JS, History, 1838–1856, vol. E-1, created 20 Aug. 1855–5 Apr. 1856; handwriting of Robert L. Campbell, , and Jonathan Grimshaw; 392 pages, plus 11 pages of addenda; CHL. This is the fifth volume of a six-volume manuscript history of the church. This fifth volume covers the period from 1 July 1843 to 30 Apr. 1844; the remaining five volumes, labeled A-1, B-1, C-1, D-1, and F-1, continue through 8 Aug. 1844.
History, 1838–1856, volume E-1, constitutes the fifth of six volumes documenting the life of Joseph Smith and the early years of the Church of Jesus Christ of Latter-day Saints. The series is also known as the Manuscript History of the Church and was originally published serially from 1842 to 1846 and 1851 to 1858 as the “History of Joseph Smith” in the Times and Seasons and Deseret News. This volume contains JS’s history from 1 July 1843 to 30 April 1844, and it was compiled in Utah Territory in the mid-1850s.
The material recorded in volume E-1 was initially compiled under the direction of church historian , who was JS’s cousin. Smith collaborated with in collecting material for the history and creating a set of draft notes that Smith dictated to Bullock and other clerks.
Robert L. Campbell, a recently returned missionary and member of the Historian’s Office staff, transcribed ’s notes into the volume along with the text of designated documents (such as letters and meeting minutes). The Church Historian’s Office journal entry for 2 May 1855 pinpoints the beginning of his work: “R. L. C. on Book D forenoon, afternoon began book E.” Campbell’s work on the volume apparently concluded on 5 April 1856; entries in the Historian’s Office journal indicate that he then moved on to other assignments while another clerk, Jonathan Grimshaw, began work on volume F-1, the last manuscript in the series. (Historian’s Office, Journal, 2 May 1855; 5 and 9 Apr. 1856.)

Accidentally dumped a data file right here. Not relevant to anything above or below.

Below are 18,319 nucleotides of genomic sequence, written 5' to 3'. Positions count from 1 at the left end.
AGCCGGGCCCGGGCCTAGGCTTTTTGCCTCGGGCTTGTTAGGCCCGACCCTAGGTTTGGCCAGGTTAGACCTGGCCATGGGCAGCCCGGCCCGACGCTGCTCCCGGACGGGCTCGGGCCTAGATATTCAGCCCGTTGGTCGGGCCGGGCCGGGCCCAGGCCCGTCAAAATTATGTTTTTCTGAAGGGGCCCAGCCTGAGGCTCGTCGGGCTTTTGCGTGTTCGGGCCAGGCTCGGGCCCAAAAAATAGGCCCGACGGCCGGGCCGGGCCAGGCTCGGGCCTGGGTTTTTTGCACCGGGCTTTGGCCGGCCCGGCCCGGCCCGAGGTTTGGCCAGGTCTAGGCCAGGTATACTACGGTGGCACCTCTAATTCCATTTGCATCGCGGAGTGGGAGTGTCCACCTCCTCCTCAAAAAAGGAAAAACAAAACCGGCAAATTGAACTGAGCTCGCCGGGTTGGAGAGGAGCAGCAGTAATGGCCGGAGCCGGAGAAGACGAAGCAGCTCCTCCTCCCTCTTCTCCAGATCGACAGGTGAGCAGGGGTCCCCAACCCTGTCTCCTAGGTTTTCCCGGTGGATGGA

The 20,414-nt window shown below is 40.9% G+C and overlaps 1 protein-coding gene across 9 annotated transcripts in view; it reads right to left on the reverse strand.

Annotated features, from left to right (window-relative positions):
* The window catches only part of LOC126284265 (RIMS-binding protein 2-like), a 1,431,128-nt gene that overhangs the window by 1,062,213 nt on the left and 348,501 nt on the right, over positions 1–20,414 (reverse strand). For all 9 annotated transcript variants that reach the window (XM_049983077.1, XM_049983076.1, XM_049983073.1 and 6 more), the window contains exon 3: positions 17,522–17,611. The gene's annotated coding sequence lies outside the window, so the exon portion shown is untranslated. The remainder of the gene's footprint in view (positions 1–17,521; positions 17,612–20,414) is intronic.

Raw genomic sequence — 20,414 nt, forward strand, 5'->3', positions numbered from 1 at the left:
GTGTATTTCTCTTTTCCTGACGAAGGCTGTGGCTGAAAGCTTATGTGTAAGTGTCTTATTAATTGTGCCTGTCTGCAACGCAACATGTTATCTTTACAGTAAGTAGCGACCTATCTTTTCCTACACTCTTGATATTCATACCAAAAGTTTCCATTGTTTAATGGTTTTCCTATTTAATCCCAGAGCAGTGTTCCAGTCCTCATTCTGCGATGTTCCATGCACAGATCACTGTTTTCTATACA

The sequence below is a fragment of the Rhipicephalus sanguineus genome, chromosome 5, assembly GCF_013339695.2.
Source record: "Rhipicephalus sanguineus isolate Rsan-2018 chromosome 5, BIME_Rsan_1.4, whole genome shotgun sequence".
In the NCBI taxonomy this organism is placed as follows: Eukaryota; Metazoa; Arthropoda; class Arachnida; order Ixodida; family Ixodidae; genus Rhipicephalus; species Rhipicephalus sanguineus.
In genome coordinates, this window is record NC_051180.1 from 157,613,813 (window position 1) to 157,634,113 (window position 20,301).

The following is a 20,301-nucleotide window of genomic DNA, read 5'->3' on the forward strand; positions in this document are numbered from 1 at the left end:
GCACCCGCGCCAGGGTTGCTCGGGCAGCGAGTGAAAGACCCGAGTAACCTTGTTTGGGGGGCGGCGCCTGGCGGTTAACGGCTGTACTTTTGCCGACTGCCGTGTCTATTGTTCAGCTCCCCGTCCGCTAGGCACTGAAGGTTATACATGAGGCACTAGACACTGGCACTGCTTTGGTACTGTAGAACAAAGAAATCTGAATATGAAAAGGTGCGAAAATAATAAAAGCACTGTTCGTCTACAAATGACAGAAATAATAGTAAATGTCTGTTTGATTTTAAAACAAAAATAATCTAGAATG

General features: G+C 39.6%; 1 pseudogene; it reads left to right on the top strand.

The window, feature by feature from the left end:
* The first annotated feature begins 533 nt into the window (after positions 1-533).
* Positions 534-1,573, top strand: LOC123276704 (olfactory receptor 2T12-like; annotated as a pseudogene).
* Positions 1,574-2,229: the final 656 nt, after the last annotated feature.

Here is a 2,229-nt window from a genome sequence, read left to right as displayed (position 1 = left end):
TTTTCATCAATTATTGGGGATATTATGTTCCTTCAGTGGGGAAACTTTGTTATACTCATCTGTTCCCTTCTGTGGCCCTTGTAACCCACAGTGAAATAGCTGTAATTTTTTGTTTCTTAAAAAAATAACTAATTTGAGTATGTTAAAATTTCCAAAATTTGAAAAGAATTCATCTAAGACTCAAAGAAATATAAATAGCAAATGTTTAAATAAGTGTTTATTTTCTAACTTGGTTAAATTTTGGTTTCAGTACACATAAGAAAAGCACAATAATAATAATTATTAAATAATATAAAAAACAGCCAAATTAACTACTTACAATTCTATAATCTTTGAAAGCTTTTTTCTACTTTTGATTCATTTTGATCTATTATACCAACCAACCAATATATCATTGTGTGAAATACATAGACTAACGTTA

Volume E-1 contains 391 pages of primary text and 11 pages of addenda. The initial entry on page 1637 is a continuation of the 1 July 1843 entry that closed volume D-1. The final entry in volume E-1 is for 30 April 1844.
The 391 pages of volume E-1 document a crucial period of JS’s life and the history of the church. Important events recorded here include
• An account of JS’s 2 July 1843 meeting with several Pottawatamie chiefs.
• JS’s 4 July 1843 address regarding his recent arrest, the Legion, and Mormon voting practices.
• JS’s 12 July 1843 dictation of a revelation regarding eternal marriage, including the plurality of wives, in the presence of and .
• Dispatch of the first missionaries to the Pacific Islands on 20 September 1843, led by .
• JS’s 1 October 1843 announcement of ’s appointment to a mission to Russia.
• Minutes of a 6–9 October 1843 general conference inserted under the date of 9 October at which pled his case in regard to his 13 August 1843 disfellowshipment and was permitted to continue as counselor in the First Presidency.
• Text of JS’s appeal to the Green Mountain Boys of , inserted under the date of 29 November 1843.
• A 20 January 1844 entry that includes a poem by commemorating the presentation of two copies of the Book of Mormon to Queen Victoria and Prince Albert by .
• JS’s nomination on 29 January 1844 as an independent candidate for the presidency of the .